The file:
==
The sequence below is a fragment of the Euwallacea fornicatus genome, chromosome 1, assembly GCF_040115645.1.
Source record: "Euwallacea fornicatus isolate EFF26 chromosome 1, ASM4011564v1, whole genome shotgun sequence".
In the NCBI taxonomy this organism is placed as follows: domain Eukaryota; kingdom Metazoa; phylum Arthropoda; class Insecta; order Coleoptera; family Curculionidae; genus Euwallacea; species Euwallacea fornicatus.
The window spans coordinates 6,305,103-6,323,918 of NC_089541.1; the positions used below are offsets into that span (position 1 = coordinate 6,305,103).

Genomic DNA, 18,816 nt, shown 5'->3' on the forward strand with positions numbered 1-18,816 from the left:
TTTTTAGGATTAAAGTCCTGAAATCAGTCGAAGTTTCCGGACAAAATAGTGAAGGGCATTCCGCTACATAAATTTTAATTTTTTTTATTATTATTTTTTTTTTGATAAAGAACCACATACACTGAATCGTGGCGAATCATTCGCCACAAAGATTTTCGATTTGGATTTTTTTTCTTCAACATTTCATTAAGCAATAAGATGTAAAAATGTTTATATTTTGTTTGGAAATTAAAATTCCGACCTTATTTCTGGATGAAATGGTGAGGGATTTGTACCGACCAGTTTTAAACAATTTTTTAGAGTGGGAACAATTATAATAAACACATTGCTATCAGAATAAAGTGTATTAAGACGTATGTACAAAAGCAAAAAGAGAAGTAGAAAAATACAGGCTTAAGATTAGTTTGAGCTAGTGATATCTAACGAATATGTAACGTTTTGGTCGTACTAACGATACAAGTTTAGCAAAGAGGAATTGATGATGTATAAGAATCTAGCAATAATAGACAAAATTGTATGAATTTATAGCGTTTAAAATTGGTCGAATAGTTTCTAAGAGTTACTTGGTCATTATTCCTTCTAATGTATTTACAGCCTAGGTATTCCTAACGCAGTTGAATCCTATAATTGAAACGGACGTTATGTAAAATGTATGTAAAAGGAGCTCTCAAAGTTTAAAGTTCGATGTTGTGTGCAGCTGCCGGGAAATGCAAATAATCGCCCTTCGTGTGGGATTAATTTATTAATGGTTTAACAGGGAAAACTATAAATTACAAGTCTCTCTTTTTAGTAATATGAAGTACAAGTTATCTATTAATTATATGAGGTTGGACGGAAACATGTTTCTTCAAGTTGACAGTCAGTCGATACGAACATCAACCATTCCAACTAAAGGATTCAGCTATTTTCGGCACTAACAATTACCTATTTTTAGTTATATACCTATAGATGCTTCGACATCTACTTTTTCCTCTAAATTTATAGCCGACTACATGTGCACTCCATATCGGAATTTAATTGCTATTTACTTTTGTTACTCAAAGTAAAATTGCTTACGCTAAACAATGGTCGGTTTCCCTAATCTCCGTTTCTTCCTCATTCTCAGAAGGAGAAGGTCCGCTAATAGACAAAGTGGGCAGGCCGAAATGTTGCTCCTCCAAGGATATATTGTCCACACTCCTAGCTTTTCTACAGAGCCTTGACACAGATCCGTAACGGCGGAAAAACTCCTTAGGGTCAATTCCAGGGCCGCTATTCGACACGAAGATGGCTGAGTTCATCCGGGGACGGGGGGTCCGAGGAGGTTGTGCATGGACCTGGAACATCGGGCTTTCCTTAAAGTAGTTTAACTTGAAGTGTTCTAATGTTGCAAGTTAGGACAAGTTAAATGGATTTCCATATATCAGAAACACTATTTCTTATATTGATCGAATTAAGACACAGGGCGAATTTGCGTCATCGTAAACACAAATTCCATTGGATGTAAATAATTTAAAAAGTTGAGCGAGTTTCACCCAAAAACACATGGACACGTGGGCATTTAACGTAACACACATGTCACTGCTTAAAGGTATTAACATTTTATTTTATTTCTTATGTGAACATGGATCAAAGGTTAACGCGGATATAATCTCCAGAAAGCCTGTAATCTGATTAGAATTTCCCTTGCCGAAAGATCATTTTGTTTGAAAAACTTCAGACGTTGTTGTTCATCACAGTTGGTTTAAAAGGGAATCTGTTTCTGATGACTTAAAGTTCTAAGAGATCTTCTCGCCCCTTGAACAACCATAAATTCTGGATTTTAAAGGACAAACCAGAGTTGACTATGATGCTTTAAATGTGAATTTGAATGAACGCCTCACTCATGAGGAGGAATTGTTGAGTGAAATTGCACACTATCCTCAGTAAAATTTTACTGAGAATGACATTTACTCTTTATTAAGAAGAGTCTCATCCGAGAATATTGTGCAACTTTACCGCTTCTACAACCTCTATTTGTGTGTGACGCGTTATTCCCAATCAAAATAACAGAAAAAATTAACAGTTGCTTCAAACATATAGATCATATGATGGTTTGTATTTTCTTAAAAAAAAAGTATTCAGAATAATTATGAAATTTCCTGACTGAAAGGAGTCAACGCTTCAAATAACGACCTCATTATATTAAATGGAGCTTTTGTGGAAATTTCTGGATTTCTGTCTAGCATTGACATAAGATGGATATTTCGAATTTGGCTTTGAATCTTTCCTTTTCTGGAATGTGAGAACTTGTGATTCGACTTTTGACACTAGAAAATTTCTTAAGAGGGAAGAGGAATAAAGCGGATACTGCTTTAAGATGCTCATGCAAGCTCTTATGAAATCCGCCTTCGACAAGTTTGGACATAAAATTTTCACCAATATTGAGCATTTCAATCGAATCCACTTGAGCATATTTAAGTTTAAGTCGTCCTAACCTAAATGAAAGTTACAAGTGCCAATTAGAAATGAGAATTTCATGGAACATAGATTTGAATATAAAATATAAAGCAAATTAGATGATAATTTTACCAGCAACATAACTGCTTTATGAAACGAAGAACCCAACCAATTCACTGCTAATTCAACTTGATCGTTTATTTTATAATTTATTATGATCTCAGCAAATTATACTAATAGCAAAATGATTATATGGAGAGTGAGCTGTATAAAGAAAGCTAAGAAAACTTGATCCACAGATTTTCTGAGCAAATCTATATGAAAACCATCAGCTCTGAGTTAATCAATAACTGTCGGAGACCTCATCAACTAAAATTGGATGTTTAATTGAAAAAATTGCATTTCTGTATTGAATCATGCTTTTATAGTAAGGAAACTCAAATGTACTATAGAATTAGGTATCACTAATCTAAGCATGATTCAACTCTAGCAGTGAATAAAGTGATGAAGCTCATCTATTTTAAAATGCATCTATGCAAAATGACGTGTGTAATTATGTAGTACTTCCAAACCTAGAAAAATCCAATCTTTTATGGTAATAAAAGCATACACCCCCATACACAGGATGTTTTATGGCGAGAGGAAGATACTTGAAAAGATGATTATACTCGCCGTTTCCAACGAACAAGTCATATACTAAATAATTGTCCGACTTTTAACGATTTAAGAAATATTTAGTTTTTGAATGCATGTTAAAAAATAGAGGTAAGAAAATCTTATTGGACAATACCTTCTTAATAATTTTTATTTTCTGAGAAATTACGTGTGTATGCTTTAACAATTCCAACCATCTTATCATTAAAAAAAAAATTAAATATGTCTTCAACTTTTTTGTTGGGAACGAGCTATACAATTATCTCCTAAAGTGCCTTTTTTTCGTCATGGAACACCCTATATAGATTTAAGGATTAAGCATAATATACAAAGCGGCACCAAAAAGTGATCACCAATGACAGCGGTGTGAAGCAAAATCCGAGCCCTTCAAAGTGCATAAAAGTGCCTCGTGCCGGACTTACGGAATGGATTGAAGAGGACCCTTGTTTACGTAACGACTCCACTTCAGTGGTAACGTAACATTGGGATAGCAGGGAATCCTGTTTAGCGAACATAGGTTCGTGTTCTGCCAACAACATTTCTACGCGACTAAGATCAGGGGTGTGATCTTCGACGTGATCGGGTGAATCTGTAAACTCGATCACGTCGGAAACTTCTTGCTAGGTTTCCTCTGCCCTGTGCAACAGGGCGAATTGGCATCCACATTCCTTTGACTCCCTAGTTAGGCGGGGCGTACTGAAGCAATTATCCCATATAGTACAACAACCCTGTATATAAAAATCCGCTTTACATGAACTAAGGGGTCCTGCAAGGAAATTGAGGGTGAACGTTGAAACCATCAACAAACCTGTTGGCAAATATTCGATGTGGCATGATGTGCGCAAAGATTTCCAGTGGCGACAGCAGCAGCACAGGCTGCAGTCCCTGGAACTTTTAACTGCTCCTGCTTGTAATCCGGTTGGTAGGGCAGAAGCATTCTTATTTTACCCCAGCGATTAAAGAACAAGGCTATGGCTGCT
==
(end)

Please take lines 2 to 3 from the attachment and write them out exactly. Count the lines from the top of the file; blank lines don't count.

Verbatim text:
Source record: "Euwallacea fornicatus isolate EFF26 chromosome 1, ASM4011564v1, whole genome shotgun sequence".
In the NCBI taxonomy this organism is placed as follows: domain Eukaryota; kingdom Metazoa; phylum Arthropoda; class Insecta; order Coleoptera; family Curculionidae; genus Euwallacea; species Euwallacea fornicatus.